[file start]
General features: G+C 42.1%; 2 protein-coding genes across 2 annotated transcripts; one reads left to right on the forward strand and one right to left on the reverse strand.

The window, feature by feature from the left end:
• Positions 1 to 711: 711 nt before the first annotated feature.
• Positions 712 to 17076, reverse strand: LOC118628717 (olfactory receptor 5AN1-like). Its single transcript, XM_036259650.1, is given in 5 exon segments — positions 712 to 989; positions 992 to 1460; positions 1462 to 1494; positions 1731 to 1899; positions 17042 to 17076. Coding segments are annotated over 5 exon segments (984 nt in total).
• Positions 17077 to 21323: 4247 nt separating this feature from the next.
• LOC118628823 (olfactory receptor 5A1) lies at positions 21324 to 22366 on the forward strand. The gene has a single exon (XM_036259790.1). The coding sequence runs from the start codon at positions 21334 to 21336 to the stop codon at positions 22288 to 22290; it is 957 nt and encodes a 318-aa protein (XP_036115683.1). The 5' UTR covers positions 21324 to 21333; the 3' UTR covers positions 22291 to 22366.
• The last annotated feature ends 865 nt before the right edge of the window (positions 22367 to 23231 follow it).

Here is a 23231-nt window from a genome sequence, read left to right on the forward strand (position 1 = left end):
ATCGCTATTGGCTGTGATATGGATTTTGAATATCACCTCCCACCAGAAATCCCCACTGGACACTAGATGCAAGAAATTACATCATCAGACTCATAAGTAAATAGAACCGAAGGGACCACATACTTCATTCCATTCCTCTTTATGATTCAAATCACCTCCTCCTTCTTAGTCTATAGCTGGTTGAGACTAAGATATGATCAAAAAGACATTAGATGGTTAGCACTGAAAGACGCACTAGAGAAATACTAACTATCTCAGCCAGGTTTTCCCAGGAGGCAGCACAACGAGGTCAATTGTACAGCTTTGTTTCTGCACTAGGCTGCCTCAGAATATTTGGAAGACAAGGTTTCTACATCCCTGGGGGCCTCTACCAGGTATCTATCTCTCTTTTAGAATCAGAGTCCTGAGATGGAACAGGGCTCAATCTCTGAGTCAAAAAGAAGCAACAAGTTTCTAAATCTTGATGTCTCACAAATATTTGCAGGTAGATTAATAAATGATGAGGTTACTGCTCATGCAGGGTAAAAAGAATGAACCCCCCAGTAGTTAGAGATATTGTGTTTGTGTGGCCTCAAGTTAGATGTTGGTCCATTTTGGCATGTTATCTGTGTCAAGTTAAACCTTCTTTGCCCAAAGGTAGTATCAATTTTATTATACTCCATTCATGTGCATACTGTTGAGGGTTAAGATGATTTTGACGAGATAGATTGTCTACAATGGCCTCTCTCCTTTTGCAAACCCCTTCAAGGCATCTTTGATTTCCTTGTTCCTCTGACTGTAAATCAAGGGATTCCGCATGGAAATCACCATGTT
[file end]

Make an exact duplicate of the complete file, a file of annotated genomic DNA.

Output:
General features: G+C 42.1%; 2 protein-coding genes across 2 annotated transcripts; one reads left to right on the forward strand and one right to left on the reverse strand.

The window, feature by feature from the left end:
• Positions 1 to 711: 711 nt before the first annotated feature.
• Positions 712 to 17076, reverse strand: LOC118628717 (olfactory receptor 5AN1-like). Its single transcript, XM_036259650.1, is given in 5 exon segments — positions 712 to 989; positions 992 to 1460; positions 1462 to 1494; positions 1731 to 1899; positions 17042 to 17076. Coding segments are annotated over 5 exon segments (984 nt in total).
• Positions 17077 to 21323: 4247 nt separating this feature from the next.
• LOC118628823 (olfactory receptor 5A1) lies at positions 21324 to 22366 on the forward strand. The gene has a single exon (XM_036259790.1). The coding sequence runs from the start codon at positions 21334 to 21336 to the stop codon at positions 22288 to 22290; it is 957 nt and encodes a 318-aa protein (XP_036115683.1). The 5' UTR covers positions 21324 to 21333; the 3' UTR covers positions 22291 to 22366.
• The last annotated feature ends 865 nt before the right edge of the window (positions 22367 to 23231 follow it).

Here is a 23231-nt window from a genome sequence, read left to right on the forward strand (position 1 = left end):
ATCGCTATTGGCTGTGATATGGATTTTGAATATCACCTCCCACCAGAAATCCCCACTGGACACTAGATGCAAGAAATTACATCATCAGACTCATAAGTAAATAGAACCGAAGGGACCACATACTTCATTCCATTCCTCTTTATGATTCAAATCACCTCCTCCTTCTTAGTCTATAGCTGGTTGAGACTAAGATATGATCAAAAAGACATTAGATGGTTAGCACTGAAAGACGCACTAGAGAAATACTAACTATCTCAGCCAGGTTTTCCCAGGAGGCAGCACAACGAGGTCAATTGTACAGCTTTGTTTCTGCACTAGGCTGCCTCAGAATATTTGGAAGACAAGGTTTCTACATCCCTGGGGGCCTCTACCAGGTATCTATCTCTCTTTTAGAATCAGAGTCCTGAGATGGAACAGGGCTCAATCTCTGAGTCAAAAAGAAGCAACAAGTTTCTAAATCTTGATGTCTCACAAATATTTGCAGGTAGATTAATAAATGATGAGGTTACTGCTCATGCAGGGTAAAAAGAATGAACCCCCCAGTAGTTAGAGATATTGTGTTTGTGTGGCCTCAAGTTAGATGTTGGTCCATTTTGGCATGTTATCTGTGTCAAGTTAAACCTTCTTTGCCCAAAGGTAGTATCAATTTTATTATACTCCATTCATGTGCATACTGTTGAGGGTTAAGATGATTTTGACGAGATAGATTGTCTACAATGGCCTCTCTCCTTTTGCAAACCCCTTCAAGGCATCTTTGATTTCCTTGTTCCTCTGACTGTAAATCAAGGGATTCCGCATGGAAATCACCATGTT